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Results of heat mapping project show inequitable impact of hotter summers, will inform actions by King County and City of Seattle


King County Executive
Dow Constantine

Results of heat mapping project show inequitable impact of hotter summers, will inform actions by King County and City of Seattle


The results of a heat mapping project that King County and the City of Seattle conducted last summer quantifies the harmful impact that hotter summers are having on the region, exacerbating inequities. The scientific study will inform both immediate and long-term actions.


King County and City of Seattle today announced the results of a groundbreaking heat mapping project that quantifies the harmful, inequitable impact that hotter summers are having on the region. The data show that surface-level temperatures in areas with paved landscapes, less tree canopy, and industrial activity are substantially  higher during summer heat events compared to less urbanized areas.

King County Executive Dow Constantine outlined how the study results will inform work across departments and initiatives to mitigate the impact of hotter summer temperatures, which is exacerbating inequities.

“Our experts and volunteers have provided the scientific research we need to better prepare our region for the extreme heat events that are occurring more and more often,” said Executive Constantine. “The harmful and inequitable impacts of climate change demand both immediate action and structural changes to create more resilient communities. The data from the heat mapping project will help us achieve both.”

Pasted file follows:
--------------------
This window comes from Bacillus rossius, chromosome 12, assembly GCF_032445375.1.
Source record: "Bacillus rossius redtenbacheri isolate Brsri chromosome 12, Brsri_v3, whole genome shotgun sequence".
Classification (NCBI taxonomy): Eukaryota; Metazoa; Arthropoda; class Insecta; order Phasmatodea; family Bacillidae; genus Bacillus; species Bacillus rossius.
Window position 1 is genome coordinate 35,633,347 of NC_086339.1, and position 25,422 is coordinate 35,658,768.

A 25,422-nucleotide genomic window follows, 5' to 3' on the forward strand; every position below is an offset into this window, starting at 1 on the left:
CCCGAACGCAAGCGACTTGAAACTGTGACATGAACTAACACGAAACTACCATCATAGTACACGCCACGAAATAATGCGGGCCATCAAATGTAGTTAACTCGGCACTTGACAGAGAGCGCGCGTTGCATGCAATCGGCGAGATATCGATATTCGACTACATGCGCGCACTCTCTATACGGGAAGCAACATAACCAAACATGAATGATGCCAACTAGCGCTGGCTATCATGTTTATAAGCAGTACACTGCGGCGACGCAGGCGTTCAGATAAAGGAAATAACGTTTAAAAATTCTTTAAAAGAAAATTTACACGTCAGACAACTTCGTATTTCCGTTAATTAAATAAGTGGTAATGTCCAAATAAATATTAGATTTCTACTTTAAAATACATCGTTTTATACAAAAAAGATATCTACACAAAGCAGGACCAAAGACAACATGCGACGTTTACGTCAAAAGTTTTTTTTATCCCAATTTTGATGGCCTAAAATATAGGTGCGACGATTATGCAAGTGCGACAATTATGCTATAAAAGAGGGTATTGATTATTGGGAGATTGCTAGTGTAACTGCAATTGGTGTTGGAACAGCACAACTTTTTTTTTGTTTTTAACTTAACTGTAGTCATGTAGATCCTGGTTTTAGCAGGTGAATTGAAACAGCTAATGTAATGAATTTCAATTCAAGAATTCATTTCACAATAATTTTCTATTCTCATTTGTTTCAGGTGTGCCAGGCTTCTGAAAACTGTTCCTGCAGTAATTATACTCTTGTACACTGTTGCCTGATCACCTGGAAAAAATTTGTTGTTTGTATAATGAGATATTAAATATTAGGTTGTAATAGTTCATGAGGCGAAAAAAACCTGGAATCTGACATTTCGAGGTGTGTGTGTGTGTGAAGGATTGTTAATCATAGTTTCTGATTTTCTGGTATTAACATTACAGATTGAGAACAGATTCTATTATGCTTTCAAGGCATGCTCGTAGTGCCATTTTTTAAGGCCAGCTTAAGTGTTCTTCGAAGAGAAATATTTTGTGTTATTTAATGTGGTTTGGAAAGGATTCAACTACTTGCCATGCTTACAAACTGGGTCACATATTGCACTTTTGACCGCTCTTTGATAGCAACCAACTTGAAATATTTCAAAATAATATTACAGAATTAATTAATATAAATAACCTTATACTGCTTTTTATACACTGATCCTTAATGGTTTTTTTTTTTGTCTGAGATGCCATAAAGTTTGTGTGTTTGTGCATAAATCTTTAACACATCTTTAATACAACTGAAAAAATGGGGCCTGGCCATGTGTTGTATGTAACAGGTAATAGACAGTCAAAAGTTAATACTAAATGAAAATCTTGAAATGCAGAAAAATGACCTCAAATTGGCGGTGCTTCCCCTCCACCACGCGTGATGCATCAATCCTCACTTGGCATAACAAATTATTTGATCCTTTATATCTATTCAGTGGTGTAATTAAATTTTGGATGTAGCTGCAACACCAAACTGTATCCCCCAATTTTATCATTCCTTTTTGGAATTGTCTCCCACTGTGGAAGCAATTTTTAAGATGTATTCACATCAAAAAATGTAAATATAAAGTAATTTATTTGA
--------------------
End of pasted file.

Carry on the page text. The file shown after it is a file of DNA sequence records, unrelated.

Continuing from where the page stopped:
Volunteers helped King County and City of Seattle record more than 110,000 temperature measurements at three different times of the day during a one-day extreme heat event in July 2020. Temperature data were collected at one-second intervals while driving designated routes in different locations around the county.

Applying data to reduce heat impacts

Heat is evenly distributed during the afternoon

A map showing afternoon temperatures in King County.

Areas with more natural landscapes retain less heat

A map showing evening temperatures in King County.

Data analysis shows that areas with hard landscapes held on to heat longer than areas that have more natural landscapes, increasing the potential for heat-related health risks in those areas. More urbanized areas were as much as 20 degrees hotter than less urbanized areas, due in large part to differences in land use and land cover.  

Urban areas are especially prone to higher temperatures due to the abundance of hard surfaces – such as parking lots, rooftop, and roads – that absorb heat. Limited vegetation and industrial activity can also contribute to what is known as the urban heat island effect.

Hotter temperatures increase the risk of illness and death from heat stroke and cardiovascular disease. Researchers at the University of Washington found an increase in emergency medical service calls, hospitalizations, and mortality in King County during hotter temperatures.

Heat-related health risks in King County are exacerbated by existing inequities in housing, access to healthcare, and health outcomes. Those most at risk are older adults, the very young, pregnant women, people who work outdoors, people who are unhoused, and people who have chronic medical conditions. Many of the areas affected by higher temperatures are the same areas that have been disproportionately affected by COVID-19 and other health inequities.

Applying current data to reduce harmful effects of hotter summers